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Weekly News Digest

August 4, 2020 — In addition to this week's NewsBreaks article and the monthly NewsLink Spotlight, Information Today, Inc. (ITI) offers Weekly News Digests that feature recent product news and company announcements. Watch for additional coverage to appear in the next print issue of Information Today. For other up-to-the-minute news, check out ITIís Twitter account: @ITINewsBreaks.

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Updates on the Internet Archive Lawsuit

Matthew Gault writes the following for VICE:

In a brief filed in a New York district court on [July 28], the Internet Archive fired back in response to a lawsuit brought against it by five of the world’s largest publishers. The lawsuit seeks to shut down an online National Emergency Library started by the Internet Archive during the Covid-19 pandemic and levy millions of dollars in fines against the organization.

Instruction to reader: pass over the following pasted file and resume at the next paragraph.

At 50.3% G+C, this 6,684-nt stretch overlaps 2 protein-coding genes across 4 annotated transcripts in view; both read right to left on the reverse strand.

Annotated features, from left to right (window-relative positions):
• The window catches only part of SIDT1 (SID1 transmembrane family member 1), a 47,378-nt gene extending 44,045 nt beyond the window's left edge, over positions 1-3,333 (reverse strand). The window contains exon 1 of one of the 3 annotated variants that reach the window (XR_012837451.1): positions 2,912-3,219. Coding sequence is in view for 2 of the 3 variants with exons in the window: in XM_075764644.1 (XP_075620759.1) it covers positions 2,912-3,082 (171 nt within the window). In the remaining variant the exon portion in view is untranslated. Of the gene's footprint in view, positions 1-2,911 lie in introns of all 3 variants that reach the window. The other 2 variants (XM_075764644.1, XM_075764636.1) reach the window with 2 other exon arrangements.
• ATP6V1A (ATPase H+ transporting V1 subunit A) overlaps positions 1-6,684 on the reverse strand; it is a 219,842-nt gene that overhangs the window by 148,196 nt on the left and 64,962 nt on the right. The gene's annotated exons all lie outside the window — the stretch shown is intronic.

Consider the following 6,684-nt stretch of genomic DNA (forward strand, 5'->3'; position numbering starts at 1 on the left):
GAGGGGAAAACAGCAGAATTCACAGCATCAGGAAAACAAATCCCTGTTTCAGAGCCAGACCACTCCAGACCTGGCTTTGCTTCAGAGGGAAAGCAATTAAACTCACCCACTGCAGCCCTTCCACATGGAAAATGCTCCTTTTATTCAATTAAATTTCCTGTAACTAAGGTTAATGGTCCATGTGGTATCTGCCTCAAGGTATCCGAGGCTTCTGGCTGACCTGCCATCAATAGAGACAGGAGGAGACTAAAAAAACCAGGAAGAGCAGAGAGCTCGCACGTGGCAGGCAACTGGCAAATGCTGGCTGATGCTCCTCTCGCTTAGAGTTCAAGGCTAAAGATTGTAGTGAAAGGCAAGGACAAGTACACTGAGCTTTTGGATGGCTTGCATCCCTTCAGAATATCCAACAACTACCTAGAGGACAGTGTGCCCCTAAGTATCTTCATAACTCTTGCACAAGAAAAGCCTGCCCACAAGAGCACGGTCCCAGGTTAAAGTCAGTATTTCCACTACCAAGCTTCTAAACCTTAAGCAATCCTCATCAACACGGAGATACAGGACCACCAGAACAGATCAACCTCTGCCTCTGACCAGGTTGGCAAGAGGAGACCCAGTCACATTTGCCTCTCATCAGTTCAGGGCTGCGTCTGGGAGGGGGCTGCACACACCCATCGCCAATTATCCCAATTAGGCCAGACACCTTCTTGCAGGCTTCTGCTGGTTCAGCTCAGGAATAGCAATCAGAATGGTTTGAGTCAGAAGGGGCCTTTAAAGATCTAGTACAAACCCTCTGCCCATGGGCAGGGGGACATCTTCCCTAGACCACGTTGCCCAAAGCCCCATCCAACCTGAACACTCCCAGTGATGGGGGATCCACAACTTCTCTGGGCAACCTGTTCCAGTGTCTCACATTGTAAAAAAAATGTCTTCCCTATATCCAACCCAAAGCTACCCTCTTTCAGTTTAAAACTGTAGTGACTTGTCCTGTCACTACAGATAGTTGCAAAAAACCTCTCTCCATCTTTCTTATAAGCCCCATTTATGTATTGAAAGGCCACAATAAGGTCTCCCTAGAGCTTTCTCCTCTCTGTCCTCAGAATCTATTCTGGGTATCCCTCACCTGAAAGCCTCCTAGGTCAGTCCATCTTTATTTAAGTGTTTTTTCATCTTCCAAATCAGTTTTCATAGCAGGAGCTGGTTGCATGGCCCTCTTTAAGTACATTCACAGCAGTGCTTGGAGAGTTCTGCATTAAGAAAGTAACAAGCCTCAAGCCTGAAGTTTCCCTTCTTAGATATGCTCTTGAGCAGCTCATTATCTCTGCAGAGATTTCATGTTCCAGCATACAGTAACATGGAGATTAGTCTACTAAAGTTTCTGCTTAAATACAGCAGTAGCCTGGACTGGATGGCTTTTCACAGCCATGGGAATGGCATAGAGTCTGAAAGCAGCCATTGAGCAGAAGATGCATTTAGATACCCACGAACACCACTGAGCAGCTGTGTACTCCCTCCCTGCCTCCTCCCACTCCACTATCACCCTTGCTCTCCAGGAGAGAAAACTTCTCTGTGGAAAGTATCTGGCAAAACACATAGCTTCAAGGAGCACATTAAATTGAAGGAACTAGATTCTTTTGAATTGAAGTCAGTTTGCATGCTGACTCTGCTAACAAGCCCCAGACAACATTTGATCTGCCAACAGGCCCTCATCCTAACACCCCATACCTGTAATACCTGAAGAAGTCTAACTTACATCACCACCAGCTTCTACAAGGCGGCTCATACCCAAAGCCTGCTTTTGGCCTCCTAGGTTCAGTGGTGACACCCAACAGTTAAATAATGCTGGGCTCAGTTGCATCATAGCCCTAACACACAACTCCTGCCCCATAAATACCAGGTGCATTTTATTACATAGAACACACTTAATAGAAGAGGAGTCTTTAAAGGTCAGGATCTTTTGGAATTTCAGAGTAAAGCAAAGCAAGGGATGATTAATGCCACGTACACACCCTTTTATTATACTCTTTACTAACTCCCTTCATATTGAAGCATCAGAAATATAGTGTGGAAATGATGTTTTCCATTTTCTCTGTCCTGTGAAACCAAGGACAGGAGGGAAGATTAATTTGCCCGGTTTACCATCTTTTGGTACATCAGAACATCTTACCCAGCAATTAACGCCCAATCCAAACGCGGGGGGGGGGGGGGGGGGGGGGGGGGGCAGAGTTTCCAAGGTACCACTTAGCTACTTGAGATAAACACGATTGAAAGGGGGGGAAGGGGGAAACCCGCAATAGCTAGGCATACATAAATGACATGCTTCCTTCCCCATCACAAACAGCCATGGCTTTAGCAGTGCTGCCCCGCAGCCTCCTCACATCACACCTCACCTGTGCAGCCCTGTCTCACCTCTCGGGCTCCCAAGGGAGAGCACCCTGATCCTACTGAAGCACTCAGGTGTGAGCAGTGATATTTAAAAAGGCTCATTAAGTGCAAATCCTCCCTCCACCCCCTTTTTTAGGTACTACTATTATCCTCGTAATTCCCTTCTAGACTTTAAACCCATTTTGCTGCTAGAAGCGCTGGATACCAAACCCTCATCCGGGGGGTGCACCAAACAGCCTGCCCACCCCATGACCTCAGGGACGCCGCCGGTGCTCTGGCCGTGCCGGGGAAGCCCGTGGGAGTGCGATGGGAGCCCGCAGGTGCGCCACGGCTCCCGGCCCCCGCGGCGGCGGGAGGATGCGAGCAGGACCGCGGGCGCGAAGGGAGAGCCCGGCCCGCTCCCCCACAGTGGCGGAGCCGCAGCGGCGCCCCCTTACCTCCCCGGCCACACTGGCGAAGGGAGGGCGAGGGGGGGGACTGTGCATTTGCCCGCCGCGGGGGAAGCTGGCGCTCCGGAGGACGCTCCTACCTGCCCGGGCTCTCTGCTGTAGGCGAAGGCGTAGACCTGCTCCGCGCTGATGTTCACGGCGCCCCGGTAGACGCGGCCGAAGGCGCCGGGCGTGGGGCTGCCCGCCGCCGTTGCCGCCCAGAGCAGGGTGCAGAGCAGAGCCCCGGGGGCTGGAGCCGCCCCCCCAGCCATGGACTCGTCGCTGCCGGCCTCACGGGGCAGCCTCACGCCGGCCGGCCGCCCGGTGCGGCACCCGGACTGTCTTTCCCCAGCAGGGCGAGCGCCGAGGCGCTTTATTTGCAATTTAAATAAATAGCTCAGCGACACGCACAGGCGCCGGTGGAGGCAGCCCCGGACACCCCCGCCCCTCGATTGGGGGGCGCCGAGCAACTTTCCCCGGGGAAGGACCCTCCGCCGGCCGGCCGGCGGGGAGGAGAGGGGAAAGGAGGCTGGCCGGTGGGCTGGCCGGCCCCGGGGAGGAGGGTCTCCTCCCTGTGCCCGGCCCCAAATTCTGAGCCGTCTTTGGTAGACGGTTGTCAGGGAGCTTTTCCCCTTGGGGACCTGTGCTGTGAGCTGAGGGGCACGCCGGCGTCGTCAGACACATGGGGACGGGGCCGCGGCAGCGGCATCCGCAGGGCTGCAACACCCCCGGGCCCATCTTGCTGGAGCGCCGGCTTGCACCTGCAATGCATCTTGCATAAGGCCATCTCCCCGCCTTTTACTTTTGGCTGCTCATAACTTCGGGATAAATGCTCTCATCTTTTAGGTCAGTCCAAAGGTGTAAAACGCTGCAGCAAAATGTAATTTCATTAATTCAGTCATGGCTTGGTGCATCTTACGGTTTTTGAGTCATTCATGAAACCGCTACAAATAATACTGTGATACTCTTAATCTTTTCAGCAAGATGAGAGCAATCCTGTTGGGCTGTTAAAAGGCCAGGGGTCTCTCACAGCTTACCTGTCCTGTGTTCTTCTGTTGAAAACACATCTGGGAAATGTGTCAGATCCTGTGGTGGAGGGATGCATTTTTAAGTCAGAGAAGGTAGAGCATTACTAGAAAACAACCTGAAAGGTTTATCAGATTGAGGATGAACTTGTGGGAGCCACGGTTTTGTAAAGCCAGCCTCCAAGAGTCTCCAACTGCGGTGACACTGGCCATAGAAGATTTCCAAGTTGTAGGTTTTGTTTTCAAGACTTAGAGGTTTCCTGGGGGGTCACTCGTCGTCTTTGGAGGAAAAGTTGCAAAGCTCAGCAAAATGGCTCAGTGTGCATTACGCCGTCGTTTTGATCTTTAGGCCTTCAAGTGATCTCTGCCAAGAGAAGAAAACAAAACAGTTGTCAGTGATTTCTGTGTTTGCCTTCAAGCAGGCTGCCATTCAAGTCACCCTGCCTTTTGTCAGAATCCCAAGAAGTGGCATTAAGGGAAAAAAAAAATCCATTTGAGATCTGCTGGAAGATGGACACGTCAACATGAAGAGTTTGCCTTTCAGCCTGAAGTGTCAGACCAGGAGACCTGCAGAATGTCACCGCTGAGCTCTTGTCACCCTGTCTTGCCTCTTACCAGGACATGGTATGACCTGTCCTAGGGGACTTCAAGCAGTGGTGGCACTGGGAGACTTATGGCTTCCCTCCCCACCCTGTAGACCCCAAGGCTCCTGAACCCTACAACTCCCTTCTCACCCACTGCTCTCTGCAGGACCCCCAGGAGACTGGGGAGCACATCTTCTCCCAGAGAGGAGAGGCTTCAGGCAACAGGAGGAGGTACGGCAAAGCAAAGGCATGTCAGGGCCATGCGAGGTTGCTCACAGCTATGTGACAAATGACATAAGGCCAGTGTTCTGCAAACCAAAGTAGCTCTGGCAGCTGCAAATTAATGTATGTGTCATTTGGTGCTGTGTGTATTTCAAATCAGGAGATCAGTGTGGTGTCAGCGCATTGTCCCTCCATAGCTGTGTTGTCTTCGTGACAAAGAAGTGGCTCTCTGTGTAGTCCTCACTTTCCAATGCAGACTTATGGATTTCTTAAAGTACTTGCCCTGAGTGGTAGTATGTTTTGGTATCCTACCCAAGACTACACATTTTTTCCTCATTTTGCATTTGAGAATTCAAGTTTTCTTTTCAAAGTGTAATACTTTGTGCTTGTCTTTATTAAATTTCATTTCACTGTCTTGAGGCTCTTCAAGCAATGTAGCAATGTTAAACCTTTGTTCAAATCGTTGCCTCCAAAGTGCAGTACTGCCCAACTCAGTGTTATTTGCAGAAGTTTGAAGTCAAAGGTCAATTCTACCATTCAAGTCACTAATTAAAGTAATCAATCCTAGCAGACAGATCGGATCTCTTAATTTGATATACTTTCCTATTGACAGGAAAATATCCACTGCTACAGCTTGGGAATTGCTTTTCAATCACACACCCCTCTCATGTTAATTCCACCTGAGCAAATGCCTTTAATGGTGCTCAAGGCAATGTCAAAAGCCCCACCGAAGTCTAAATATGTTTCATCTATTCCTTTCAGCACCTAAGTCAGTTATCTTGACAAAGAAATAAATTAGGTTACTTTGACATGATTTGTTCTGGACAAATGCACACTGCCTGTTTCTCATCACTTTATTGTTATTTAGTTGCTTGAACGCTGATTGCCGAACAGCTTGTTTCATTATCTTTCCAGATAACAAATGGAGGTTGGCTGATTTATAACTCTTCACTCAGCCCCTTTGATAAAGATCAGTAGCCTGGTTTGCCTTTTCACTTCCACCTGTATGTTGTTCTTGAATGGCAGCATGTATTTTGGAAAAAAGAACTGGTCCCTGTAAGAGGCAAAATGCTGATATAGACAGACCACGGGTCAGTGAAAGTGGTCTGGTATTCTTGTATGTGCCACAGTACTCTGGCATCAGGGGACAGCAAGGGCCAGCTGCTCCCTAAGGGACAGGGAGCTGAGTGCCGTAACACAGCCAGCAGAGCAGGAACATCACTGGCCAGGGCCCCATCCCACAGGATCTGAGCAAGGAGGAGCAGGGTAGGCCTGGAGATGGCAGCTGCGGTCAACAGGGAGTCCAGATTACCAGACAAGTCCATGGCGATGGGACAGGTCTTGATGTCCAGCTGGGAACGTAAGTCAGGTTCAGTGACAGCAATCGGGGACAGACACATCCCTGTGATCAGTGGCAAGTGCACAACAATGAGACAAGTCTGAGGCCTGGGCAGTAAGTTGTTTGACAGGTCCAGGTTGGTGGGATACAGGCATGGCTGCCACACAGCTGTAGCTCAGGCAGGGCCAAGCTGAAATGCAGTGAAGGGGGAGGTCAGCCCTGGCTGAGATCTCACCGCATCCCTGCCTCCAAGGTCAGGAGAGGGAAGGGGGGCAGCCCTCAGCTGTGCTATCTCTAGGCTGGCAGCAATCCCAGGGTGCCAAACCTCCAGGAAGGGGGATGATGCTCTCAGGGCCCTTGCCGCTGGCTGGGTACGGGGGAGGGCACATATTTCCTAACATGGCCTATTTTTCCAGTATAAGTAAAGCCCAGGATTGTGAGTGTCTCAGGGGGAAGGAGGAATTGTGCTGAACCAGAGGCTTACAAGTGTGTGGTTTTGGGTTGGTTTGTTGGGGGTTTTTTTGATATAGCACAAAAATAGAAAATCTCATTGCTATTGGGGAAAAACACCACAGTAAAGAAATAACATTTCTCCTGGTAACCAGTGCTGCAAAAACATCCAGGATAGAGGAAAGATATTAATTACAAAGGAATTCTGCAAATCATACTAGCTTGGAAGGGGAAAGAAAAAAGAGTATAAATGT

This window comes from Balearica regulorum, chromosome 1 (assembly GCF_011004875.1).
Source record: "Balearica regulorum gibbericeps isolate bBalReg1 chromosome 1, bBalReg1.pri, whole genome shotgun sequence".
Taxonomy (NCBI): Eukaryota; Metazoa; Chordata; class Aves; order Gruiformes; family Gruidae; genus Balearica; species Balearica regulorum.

‘The Internet Archive does what libraries have always done: buy, collect, preserve, and share our common culture,’ the brief said. ‘Contrary to the publishers’ accusations, the Internet Archive and the hundreds of libraries and archives that support it are not pirates or thieves. They are librarians, striving to serve their patrons online just as they have done for centuries in the brick-and-mortar world.’

Hachette Book Group, HarperCollins, John Wiley & Sons, and Penguin Random House filed a copyright infringement lawsuit against the Internet Archive in June, claiming the site was a hub of piracy that had cost authors untold millions. Worried that the lawsuit could destroy the Internet Archive entirely, some have taken it upon themselves to archive the archive.

At the heart of the lawsuit is the Internet Archive’s National Emergency Library, an initiative it began in March as a response to Covid-19. The idea was to use a controlled lending system to make almost 1.4 million books temporarily available to anyone who wanted them until the end of June or the end of the pandemic, without a wait list. Controlled Digital Lending (CDL) is a new system of lending e-books as if they were printed that makes it so readers can’t freely redistribute digital books they’ve borrowed.

The publisher’s lawsuit claims the emergency library infringed its copyrights and is seeking $150,000 per infringement for each of the 1.4 million copyrighted works.

For more information, read the article. In addition, read Publishing Perspectives’ take here and Publishers Weekly’s take here.



Send correspondence concerning the Weekly News Digest to NewsBreaks Editor Brandi Scardilli

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